¶5 Even though the county treasurer in this case knew from the certified mail receipt that the attempted delivery of notice had been unsuccessful, he certainly did not believe at the outset that his efforts were "destined to fail." A certified mail receipt verifies "that an article was delivered or that a delivery attempt was made."2 The absence of any receipt, therefore, indicates that the mail was lost, delayed, or otherwise rerouted from its intended destination, and should undoubtedly trigger an additional duty for the county treasurer to resend the mail or take other steps to comply with the statute. A "not deliverable as addressed" receipt, on the other hand, simply indicates that the certified mail service was unable to make actual contact with the property owner. Because the statute does not require the county treasurer to provide actual notice, and because a good-faith attempt at notice is sufficient under the Due Process Clause, see Mullane, 339 U.S. at 315, service that results in a "not deliverable as addressed" receipt (in addition to publication) satisfies the statutory and constitutional requirements.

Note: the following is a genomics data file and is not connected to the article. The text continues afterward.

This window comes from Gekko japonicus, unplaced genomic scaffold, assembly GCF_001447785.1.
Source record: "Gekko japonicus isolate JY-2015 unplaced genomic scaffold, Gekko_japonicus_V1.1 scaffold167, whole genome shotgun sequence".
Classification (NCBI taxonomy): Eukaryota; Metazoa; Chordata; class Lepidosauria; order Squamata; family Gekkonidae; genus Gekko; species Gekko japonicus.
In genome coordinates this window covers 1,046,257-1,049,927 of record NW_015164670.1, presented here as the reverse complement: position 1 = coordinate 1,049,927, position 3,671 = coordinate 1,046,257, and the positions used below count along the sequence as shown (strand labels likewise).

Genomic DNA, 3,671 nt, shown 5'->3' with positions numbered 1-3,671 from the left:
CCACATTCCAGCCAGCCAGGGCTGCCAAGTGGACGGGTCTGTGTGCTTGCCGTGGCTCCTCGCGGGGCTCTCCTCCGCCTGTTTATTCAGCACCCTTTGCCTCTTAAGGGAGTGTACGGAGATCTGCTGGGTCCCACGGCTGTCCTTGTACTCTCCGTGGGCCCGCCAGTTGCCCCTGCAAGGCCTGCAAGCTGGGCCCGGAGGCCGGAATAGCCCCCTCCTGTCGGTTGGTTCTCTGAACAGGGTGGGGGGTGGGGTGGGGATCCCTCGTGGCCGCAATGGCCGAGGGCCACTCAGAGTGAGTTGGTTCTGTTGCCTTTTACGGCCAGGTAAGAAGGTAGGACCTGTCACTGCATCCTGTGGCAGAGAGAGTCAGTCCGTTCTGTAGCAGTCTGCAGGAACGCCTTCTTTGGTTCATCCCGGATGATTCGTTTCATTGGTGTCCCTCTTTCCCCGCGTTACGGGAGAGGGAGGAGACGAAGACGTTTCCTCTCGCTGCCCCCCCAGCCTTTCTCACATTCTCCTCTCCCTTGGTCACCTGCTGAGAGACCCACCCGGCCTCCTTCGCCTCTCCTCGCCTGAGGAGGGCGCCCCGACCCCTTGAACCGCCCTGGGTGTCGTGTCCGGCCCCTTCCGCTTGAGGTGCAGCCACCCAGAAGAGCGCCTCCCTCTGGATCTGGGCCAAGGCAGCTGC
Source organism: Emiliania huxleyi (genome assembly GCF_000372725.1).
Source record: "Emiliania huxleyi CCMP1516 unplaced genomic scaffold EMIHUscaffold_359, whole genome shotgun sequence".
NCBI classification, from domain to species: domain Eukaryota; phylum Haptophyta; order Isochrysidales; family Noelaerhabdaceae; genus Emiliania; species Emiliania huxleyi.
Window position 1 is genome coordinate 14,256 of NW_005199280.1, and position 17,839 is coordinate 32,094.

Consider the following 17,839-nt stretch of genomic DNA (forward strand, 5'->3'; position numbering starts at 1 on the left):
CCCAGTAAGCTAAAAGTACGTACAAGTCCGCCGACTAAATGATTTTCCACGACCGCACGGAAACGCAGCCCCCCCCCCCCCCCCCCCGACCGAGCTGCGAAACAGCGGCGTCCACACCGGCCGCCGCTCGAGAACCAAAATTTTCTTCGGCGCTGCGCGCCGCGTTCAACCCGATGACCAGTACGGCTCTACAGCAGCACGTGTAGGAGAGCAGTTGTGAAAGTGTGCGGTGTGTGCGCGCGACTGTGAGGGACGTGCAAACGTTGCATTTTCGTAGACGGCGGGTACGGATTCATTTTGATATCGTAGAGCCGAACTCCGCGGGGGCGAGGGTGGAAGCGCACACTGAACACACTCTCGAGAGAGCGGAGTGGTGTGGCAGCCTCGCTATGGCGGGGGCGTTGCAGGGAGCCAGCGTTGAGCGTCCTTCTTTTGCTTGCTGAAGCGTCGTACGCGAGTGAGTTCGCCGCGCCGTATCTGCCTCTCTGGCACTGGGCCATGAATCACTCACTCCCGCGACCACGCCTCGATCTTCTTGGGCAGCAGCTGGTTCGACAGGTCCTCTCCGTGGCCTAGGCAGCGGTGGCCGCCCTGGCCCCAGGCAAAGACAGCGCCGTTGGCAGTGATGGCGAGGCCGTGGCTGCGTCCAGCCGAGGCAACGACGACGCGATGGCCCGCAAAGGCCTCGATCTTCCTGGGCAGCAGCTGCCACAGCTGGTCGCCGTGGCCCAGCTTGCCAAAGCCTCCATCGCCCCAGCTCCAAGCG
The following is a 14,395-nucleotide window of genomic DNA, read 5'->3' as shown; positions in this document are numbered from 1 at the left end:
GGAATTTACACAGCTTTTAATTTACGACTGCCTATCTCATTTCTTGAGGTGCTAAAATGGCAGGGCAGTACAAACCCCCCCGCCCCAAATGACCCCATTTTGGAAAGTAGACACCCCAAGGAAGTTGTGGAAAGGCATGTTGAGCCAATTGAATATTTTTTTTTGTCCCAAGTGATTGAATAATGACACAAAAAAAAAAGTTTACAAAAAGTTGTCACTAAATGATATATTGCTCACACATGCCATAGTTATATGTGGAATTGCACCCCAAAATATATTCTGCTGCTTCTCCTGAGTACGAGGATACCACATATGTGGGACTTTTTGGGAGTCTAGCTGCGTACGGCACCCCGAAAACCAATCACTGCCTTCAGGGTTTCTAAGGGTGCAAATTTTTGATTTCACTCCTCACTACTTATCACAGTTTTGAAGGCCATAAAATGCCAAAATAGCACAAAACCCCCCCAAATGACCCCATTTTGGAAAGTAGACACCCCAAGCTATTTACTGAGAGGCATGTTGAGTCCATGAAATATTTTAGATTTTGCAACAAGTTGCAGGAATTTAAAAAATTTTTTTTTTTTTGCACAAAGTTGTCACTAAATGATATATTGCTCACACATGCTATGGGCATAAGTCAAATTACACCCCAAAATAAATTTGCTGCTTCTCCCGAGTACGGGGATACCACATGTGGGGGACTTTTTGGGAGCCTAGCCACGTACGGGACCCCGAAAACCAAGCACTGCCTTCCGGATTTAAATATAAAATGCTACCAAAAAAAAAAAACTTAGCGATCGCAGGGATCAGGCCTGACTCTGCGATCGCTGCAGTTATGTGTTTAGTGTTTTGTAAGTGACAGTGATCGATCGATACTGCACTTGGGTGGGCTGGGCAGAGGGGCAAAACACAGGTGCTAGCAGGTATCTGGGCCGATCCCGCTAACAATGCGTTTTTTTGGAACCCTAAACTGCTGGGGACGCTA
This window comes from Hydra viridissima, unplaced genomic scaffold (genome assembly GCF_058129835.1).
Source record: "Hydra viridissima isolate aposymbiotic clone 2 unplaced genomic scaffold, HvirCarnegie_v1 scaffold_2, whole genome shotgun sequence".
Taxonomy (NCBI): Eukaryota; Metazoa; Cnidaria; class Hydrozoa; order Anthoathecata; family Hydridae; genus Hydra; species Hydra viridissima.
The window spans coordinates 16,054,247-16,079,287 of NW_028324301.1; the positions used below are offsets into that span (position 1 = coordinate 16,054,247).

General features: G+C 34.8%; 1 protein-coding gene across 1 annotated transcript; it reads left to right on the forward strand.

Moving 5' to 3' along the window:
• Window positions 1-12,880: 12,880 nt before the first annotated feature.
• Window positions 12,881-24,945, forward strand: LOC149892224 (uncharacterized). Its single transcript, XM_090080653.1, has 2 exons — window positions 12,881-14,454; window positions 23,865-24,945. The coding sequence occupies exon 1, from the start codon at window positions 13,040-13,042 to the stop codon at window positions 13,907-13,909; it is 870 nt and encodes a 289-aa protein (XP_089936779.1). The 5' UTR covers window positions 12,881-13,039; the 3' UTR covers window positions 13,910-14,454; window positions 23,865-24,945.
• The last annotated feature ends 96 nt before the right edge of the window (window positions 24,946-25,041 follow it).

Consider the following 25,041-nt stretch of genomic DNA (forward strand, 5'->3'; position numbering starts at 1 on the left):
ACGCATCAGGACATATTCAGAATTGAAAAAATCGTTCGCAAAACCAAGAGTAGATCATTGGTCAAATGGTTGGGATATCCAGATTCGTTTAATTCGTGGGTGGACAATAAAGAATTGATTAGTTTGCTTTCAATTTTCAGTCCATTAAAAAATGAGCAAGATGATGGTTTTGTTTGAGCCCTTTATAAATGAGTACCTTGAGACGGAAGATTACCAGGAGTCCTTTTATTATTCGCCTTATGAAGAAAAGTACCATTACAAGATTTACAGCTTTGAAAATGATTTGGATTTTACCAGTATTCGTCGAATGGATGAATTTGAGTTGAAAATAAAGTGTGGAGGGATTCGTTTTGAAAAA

¶6 A majority of this Court would essentially redraft 68 O.S. 2011, § 3106 and impose unreasonable and impractical burdens on the State in the exercise of its administrative duties. Specifically, the majority suggests that the county treasurer should have located the check with which the property owner last paid taxes. See supra, at ¶¶ 28-29. Not only was the check in this case written more than three years prior to the notice of delinquent taxes, but also there was no indication that the address on the check was in fact the owner's new place of residence. Many people use checks that do not match their current addresses, either for the sake of convenience (e.g., so they do not need to order new checks after changing addresses) or due to special circumstances (e.g., when somebody other than the property owner pays the taxes). But under the majority's logic, 68 O.S. 2011, § 3106 requires that the county treasurer record every address on every check and every other document that comes to his office, and then send notice to each of those addresses in order to comport with due process. The majority demands that, whenever a county treasurer doubts whether an interested party has actually received notice, he must consider additional methods to provide such notice, including, but not limited to, sending certified mail to every address associated with the property owner, whether or not any of those addresses is the address of record in the county treasurer's office.3 And if those notices are ineffective, then the treasurer must consider additional methods, ad infinitum, to the point that he would effectively be required to achieve actual notice.